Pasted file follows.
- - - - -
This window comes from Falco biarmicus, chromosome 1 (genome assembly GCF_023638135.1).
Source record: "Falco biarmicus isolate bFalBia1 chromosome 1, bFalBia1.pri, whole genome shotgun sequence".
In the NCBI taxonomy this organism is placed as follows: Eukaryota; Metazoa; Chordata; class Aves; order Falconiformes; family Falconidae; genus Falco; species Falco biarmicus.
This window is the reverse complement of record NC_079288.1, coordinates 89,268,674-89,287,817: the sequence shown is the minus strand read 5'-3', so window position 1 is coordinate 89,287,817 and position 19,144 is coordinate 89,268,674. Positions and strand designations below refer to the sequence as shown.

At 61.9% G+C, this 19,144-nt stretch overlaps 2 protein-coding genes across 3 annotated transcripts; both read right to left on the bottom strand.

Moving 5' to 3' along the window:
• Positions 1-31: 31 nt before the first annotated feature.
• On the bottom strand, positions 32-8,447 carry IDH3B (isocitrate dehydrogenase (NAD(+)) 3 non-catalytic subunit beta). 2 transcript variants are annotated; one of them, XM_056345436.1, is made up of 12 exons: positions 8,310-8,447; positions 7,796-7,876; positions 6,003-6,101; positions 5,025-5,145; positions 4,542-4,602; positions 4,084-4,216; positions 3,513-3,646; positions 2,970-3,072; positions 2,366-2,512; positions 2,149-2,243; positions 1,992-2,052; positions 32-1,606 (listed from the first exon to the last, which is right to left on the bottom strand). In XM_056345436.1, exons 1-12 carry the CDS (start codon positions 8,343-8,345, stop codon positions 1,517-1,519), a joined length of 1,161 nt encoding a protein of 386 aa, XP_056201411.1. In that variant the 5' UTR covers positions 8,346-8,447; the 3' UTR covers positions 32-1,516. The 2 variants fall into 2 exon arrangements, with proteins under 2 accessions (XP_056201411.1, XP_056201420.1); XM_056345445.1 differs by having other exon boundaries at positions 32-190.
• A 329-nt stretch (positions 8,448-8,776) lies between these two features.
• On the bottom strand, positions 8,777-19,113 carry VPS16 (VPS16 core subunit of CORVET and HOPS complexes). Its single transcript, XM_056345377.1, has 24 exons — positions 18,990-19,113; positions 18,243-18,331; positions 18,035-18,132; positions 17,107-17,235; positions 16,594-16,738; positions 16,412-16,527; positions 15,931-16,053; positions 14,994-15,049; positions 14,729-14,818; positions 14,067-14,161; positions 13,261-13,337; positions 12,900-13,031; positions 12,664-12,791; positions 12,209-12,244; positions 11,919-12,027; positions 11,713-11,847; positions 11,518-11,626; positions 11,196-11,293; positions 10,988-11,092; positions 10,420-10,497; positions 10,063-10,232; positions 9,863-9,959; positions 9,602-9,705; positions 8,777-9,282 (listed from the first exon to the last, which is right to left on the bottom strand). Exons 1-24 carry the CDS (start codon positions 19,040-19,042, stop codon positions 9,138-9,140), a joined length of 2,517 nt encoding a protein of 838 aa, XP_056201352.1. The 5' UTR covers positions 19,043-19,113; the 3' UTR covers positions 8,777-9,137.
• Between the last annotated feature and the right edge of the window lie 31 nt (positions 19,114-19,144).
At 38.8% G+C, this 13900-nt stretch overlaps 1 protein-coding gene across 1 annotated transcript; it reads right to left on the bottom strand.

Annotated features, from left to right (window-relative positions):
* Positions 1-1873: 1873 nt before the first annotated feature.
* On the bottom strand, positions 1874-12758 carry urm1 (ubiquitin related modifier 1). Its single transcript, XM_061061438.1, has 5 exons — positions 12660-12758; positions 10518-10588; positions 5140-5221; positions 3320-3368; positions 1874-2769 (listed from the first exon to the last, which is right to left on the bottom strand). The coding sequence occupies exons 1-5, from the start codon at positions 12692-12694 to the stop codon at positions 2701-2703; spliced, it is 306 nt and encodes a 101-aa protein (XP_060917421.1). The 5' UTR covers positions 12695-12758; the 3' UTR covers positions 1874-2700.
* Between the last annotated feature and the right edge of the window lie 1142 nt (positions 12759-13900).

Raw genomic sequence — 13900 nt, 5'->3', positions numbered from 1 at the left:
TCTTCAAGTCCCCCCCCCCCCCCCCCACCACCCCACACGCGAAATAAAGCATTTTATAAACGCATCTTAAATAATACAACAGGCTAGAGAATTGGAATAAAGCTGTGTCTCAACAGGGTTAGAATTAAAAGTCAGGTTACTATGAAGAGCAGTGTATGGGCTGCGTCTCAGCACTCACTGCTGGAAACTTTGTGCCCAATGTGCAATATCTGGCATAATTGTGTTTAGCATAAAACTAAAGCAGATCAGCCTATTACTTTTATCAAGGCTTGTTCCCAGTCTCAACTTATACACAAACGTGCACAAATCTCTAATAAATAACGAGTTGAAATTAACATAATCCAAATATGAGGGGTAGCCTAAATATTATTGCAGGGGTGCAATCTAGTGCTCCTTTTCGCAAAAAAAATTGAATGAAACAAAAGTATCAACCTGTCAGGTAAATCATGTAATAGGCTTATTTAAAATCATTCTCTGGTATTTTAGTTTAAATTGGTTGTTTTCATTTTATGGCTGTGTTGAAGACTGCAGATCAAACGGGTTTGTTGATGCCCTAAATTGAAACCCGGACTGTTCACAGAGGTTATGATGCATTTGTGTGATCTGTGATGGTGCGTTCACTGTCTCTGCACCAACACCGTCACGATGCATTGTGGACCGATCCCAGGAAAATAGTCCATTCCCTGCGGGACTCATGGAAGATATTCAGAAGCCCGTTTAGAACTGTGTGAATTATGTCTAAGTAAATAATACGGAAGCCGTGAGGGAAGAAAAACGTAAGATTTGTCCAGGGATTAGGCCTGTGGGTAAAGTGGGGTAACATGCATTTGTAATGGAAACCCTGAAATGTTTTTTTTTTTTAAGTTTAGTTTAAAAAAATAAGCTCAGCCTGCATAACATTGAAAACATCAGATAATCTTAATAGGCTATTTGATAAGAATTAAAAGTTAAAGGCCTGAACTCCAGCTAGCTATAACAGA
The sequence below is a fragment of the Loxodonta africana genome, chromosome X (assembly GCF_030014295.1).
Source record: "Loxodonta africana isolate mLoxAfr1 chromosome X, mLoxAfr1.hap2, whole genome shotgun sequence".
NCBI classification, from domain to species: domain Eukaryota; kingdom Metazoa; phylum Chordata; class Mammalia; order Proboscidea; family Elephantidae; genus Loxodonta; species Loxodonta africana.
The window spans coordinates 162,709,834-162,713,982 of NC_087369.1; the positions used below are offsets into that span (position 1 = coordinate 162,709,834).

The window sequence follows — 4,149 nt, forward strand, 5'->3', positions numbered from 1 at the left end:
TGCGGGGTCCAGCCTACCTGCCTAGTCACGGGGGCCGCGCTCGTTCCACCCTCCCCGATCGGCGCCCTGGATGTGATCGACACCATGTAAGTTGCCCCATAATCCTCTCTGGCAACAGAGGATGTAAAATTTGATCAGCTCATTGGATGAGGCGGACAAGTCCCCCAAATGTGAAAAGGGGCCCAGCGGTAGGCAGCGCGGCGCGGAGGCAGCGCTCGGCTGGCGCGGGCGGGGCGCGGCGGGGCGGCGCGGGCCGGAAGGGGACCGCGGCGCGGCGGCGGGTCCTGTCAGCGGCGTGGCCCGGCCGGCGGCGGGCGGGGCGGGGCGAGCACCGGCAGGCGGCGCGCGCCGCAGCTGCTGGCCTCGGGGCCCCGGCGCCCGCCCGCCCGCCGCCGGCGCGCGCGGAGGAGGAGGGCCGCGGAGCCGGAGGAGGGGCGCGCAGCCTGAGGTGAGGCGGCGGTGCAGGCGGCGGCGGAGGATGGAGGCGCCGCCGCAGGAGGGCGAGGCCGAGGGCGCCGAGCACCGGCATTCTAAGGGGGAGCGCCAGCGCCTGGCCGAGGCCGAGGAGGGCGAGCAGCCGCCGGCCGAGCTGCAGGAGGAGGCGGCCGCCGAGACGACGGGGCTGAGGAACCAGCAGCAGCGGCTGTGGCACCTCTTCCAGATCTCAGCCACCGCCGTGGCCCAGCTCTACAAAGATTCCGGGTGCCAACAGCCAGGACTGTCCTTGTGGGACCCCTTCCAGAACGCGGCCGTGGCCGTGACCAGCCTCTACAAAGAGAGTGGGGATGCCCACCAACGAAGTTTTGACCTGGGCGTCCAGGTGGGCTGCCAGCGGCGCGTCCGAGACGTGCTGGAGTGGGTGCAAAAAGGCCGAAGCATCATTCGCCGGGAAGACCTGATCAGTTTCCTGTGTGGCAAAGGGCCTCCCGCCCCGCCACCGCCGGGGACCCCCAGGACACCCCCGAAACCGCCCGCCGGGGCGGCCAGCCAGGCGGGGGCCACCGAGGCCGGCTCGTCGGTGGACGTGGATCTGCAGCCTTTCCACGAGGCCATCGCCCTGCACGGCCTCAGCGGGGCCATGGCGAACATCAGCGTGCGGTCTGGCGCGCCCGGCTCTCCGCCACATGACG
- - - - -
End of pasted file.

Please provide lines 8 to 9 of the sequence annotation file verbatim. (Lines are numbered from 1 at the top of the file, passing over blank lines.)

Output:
• On the bottom strand, positions 32-8,447 carry IDH3B (isocitrate dehydrogenase (NAD(+)) 3 non-catalytic subunit beta). 2 transcript variants are annotated; one of them, XM_056345436.1, is made up of 12 exons: positions 8,310-8,447; positions 7,796-7,876; positions 6,003-6,101; positions 5,025-5,145; positions 4,542-4,602; positions 4,084-4,216; positions 3,513-3,646; positions 2,970-3,072; positions 2,366-2,512; positions 2,149-2,243; positions 1,992-2,052; positions 32-1,606 (listed from the first exon to the last, which is right to left on the bottom strand). In XM_056345436.1, exons 1-12 carry the CDS (start codon positions 8,343-8,345, stop codon positions 1,517-1,519), a joined length of 1,161 nt encoding a protein of 386 aa, XP_056201411.1. In that variant the 5' UTR covers positions 8,346-8,447; the 3' UTR covers positions 32-1,516. The 2 variants fall into 2 exon arrangements, with proteins under 2 accessions (XP_056201411.1, XP_056201420.1); XM_056345445.1 differs by having other exon boundaries at positions 32-190.
• A 329-nt stretch (positions 8,448-8,776) lies between these two features.